The mountain paca (Cuniculus taczanowskii) is a small burrow-dwelling rodent whose habitats are high altitude South American forests. Pacas are nocturnal, sedentary, and solitary animals with territorial tendencies. It eats mostly fruits and seeds. The mountain paca primarily inhabits higher Andean Montane forest regions in Venezuela, Colombia, Ecuador, Peru and Bolivia.
This paca has coarse fur without underfur, dark brown to black on the upper body and white or yellowish on the underbelly. It usually has three to five rows of white spots along its sides, against a dark grey background. It has thick strong legs, with four digits in the forefeet and five in the hind feet (the first and fifth are reduced); the nails function as hooves. The tail is short and hairless. The zygomatic arch is expanded laterally and dorsally and is used as a resonating chamber - a unique feature among mammals.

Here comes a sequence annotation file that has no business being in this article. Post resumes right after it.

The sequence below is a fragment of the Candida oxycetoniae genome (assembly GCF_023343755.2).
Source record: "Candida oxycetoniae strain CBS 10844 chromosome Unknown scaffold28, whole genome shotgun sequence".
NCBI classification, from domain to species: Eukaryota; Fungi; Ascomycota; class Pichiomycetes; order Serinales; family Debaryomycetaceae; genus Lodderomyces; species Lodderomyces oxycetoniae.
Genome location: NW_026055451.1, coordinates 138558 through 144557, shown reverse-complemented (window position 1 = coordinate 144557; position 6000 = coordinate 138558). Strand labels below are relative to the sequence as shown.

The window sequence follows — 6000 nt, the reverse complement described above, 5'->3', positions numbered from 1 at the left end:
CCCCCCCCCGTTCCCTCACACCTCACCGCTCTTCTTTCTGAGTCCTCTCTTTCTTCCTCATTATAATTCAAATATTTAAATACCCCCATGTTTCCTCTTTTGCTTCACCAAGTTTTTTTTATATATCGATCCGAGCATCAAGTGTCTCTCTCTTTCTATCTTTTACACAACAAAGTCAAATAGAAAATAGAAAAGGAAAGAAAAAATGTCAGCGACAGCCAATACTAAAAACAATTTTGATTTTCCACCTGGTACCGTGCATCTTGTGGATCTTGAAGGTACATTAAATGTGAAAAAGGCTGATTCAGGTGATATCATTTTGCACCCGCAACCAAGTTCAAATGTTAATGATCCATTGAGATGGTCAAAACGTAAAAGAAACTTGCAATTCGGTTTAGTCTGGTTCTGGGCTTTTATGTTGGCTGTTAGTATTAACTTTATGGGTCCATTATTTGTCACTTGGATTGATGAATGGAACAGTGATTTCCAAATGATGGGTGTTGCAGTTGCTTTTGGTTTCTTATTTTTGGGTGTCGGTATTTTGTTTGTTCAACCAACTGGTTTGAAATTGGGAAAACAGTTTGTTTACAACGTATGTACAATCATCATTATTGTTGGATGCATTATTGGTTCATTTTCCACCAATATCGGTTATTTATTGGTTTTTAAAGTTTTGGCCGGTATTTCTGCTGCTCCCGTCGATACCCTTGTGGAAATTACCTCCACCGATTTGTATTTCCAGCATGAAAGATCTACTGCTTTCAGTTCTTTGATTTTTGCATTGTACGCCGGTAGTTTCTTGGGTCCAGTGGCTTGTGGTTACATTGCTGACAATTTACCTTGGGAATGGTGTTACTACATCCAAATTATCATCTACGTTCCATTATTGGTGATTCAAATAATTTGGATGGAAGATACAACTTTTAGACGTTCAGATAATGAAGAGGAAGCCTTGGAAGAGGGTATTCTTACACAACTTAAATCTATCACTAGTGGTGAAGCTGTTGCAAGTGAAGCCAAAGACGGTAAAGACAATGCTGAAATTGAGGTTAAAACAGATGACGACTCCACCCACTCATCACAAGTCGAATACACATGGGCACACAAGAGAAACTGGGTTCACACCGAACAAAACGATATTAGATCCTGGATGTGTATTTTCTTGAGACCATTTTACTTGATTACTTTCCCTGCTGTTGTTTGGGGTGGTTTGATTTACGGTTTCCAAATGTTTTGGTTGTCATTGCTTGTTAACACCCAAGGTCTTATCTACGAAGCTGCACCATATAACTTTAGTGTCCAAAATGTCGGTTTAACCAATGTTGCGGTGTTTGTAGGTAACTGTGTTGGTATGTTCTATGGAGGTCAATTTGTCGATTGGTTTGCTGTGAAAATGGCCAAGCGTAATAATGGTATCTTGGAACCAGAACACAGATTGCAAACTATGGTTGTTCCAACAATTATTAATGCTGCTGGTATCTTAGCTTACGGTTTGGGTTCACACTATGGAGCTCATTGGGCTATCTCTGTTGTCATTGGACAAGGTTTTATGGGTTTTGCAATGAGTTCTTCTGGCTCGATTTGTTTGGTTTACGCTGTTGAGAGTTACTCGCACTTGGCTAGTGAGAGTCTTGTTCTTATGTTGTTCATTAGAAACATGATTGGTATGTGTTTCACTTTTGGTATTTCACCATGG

The mountain paca is hunted for its meat, which is high in calories and is considered a delicacy particularly in rural communities. Due to its quick growth, it may be bred in captivity for commercial use. However, it has a low reproductive capacity and its numbers have been significantly reduced in recent years due to hunting and habitat destruction. It is fairly abundant in protected areas.
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- Woods, C. A. and C. W. Kilpatrick. 2005. Hystricognathi. Pp 1538–1600 in Mammal Species of the World a Taxonomic and Geographic Reference 3rd ed. D. E. Wilson and D. M. Reeder eds. Smithsonian Institution Press, Washington D.C.
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